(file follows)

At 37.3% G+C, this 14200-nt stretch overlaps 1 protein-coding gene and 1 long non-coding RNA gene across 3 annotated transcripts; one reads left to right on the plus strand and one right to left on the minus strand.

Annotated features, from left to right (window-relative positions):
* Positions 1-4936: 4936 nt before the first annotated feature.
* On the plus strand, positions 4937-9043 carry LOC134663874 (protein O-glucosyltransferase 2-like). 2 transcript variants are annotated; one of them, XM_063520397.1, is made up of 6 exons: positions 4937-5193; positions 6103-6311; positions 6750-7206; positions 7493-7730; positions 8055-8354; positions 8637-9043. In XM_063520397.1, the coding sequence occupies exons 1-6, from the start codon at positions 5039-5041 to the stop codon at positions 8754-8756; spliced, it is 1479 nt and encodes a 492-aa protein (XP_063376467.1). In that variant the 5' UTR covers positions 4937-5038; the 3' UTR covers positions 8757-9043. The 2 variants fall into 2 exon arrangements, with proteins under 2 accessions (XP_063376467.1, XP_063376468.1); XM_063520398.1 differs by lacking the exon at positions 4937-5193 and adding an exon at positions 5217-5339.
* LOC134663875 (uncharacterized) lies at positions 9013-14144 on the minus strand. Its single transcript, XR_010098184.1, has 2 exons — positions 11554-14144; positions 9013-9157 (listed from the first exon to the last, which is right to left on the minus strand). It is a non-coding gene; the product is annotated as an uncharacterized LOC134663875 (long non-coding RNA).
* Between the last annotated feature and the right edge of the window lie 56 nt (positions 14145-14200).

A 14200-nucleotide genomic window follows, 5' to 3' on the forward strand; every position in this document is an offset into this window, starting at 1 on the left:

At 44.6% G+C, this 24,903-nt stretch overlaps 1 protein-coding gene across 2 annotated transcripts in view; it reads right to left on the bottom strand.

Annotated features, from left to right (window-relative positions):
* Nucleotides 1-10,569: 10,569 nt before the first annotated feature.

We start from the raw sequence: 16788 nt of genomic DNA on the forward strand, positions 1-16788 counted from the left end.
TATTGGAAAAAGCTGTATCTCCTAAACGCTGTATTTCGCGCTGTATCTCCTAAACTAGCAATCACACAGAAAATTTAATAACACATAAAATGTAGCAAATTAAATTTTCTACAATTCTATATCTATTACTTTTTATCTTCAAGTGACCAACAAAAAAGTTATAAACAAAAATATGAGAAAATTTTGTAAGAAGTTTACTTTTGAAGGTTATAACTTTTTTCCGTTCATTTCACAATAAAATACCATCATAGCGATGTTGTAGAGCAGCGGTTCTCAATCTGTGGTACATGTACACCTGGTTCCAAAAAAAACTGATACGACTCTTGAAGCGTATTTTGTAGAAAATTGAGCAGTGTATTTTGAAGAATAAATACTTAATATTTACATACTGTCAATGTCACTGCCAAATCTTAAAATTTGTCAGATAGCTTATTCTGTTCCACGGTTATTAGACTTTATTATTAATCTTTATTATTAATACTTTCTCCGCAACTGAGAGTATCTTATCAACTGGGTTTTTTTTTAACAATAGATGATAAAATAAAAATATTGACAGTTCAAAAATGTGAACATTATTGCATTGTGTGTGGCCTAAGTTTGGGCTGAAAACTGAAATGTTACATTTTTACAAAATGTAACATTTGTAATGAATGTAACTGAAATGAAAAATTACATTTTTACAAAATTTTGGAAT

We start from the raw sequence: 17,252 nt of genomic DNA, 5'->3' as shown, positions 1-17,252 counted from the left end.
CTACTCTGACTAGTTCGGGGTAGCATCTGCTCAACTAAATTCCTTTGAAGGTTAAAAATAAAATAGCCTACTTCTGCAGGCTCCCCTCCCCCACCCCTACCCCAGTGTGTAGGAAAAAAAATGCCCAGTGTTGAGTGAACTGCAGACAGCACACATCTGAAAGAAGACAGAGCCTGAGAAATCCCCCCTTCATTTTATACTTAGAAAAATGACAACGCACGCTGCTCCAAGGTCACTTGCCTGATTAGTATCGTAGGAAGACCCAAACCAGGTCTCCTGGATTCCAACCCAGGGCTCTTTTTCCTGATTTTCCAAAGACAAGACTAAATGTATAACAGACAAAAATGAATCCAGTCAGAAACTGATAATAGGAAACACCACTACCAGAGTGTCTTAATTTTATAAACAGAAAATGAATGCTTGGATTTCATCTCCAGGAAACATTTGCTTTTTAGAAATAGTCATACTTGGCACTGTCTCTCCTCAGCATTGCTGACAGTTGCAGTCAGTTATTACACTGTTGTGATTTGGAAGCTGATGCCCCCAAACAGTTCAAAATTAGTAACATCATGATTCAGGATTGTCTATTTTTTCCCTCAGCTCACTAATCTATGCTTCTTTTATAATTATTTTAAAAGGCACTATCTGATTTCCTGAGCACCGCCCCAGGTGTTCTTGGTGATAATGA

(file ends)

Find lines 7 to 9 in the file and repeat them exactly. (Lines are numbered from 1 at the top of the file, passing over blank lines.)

A 14200-nucleotide genomic window follows, 5' to 3' on the forward strand; every position in this document is an offset into this window, starting at 1 on the left:

At 44.6% G+C, this 24,903-nt stretch overlaps 1 protein-coding gene across 2 annotated transcripts in view; it reads right to left on the bottom strand.

Annotated features, from left to right (window-relative positions):